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This is what dentists will look like during lockdown as some reopen today

Dentists are rushed off their feet to reopen after June 8 in line with the guidance they received last week.

Surgeries across Kent are going to look very different but those in the service reassure patients they are completely safe.

Moshan Ahmad, a BDA spokesman, said: "Practices are not going to be opening or offering services unless they know it is safe for the patients and their staff."
Moshan Ahmad, a BDA spokesman, said: "Practices are not going to be opening or offering services unless they know it is safe for the patients and their staff."

Bupa Dental Care is opening its locations across Kent today with precautions in line with the national standard operating procedures.

Patients will be asked to arrive on time - not too late or early - and alone if possible to make sure there are not too many people in the waiting room at one time.

Sally Stephens, practice manager for Bupa Dental Care Folkestone, said: "Patients will have a pre-screening call the day before their appointment to confirm they don't have any symptoms. Upon entry to the practice, we've got a sanitisation station with alcohol gel and PPE masks for the patients.

"We will be doing two temperature checks on arrival - infrared and under the tongue - for both the staff and patients.

"We have scheduled cleaning throughout the day around appointments in toilets, reception areas, all the communal areas, bannisters and deeper cleaning within the surgery."

Floor markings will help to maintain social distancing within the building and desks will have screens separating staff and patients.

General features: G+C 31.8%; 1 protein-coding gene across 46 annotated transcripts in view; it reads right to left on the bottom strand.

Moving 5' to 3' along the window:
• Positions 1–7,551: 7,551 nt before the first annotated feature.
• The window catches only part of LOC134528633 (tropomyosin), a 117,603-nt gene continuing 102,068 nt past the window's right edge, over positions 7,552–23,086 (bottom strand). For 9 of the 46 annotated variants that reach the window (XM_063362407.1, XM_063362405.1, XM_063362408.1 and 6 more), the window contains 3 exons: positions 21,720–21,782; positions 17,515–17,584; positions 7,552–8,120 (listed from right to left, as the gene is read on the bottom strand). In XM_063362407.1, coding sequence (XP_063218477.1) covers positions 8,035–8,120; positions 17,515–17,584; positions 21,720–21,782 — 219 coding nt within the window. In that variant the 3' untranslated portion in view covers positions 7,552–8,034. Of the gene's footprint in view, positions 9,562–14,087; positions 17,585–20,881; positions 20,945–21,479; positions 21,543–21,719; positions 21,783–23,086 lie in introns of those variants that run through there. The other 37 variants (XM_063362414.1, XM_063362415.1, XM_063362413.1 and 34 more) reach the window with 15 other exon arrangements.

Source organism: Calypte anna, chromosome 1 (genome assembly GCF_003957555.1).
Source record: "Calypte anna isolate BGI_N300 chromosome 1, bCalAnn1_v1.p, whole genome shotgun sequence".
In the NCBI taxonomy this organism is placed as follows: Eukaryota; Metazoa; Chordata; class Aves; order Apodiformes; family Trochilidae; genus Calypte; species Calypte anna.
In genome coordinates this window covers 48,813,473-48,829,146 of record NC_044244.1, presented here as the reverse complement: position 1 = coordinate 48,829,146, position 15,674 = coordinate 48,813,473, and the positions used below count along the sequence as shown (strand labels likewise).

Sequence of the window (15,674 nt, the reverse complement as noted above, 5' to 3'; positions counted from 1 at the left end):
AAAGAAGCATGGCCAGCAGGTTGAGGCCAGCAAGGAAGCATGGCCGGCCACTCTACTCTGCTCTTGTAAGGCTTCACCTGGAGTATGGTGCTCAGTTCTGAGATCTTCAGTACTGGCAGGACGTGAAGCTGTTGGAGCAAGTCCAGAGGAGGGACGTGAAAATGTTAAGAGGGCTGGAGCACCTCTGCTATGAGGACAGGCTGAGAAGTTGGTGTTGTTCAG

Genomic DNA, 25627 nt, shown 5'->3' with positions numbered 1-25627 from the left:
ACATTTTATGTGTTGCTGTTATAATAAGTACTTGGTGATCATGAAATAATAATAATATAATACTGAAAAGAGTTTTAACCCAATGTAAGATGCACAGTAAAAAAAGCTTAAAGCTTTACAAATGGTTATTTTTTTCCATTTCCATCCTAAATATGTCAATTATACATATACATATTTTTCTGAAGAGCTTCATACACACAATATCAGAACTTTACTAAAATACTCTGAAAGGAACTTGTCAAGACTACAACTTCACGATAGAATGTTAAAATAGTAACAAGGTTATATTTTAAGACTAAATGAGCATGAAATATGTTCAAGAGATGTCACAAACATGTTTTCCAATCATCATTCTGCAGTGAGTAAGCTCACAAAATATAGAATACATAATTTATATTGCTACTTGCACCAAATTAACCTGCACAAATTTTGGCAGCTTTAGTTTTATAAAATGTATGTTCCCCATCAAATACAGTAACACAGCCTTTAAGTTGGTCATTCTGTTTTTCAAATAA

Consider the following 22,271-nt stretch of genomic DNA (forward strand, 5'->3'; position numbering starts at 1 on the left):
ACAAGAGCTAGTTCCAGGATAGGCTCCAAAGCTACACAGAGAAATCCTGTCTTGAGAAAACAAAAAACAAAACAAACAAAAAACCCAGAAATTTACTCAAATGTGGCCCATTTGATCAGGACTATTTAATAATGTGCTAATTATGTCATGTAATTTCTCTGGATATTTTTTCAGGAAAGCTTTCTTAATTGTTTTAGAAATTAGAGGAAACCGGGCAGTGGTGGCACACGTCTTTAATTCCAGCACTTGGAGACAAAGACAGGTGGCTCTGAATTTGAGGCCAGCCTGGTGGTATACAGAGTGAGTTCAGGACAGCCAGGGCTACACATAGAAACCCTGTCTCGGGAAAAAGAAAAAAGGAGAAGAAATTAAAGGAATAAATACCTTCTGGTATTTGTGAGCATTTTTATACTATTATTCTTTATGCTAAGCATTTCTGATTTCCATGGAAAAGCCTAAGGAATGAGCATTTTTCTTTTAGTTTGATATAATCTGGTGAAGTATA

Bupa Folkestone has removed some chairs and blocked off others in the waiting room as well. Other practices will ask patients to wait in their cars before their appointment rather than in waiting rooms.

All dentists will be using enhanced PPE in order to keep patients safe. Specialised respiratory masks designed to keep out infectious aerosols can be difficult to get and must be fit-tested before use.

This can take time, especially as different brands need to be tested multiple times, which may delay certain procedures where this mask is necessary.

With more safety procedures in place, only a limited number of appointments will be available. This means many practices will prioritise their most urgent dental appointments first.

Moshan Ahmad, a national British Dental Association spokesman, said: "Routine care and cosmetic treatment is probably going to be in a delay phase at this stage, as government guidance says to avoid more of what we classify unnecessary treatment."

He also explains different practices will be at different stages of readiness today and may not be open as they were only given notice 10 days ago.

A recent survey from the BDA suggests dentistry will be a 'skeleton service' as two-thirds of surgeries plan to stay closed.

Only a third of practices said they have enough PPE to provide face-to-face care and just 15% report they will be able to offer a full range of treatment today.

Mr Ahmad added: "Because we're so close to the mouth, we're in one of the highest risk professions. We want to make sure our staff are fully protected and make sure they're able to offer services and keep our patients safe as well.


"I understand hospitals have to be the priority when it comes to PPE and there's a massive issue in care homes. But dental practices, unfortunately, find it very challenging to access NHS reserve PPE.

"I know in the last couple of days there has been a large procurement of PPE for NHS dental practices so hopefully we'll be able to access it soon."

Of the BDA survey respondents, 80% say they expect to be open by the end of June.

Mr Ahmed added: "When patients step through into the practice, it is going to look very different.

"I'd like patients to be aware dental practices are used to dealing with the risk of cross-infection and we try our best to run practices on the gold standard. Practices are not going to be opening or offering services unless they know it is safe for the patients and their staff."

Mrs Stephens echoes the spokesman, saying: "I would be very confident the cross-infection standards within a dental practices were extremely high even before covid. All the staff are highly trained and training is constantly repeated. It is a safe place to be."

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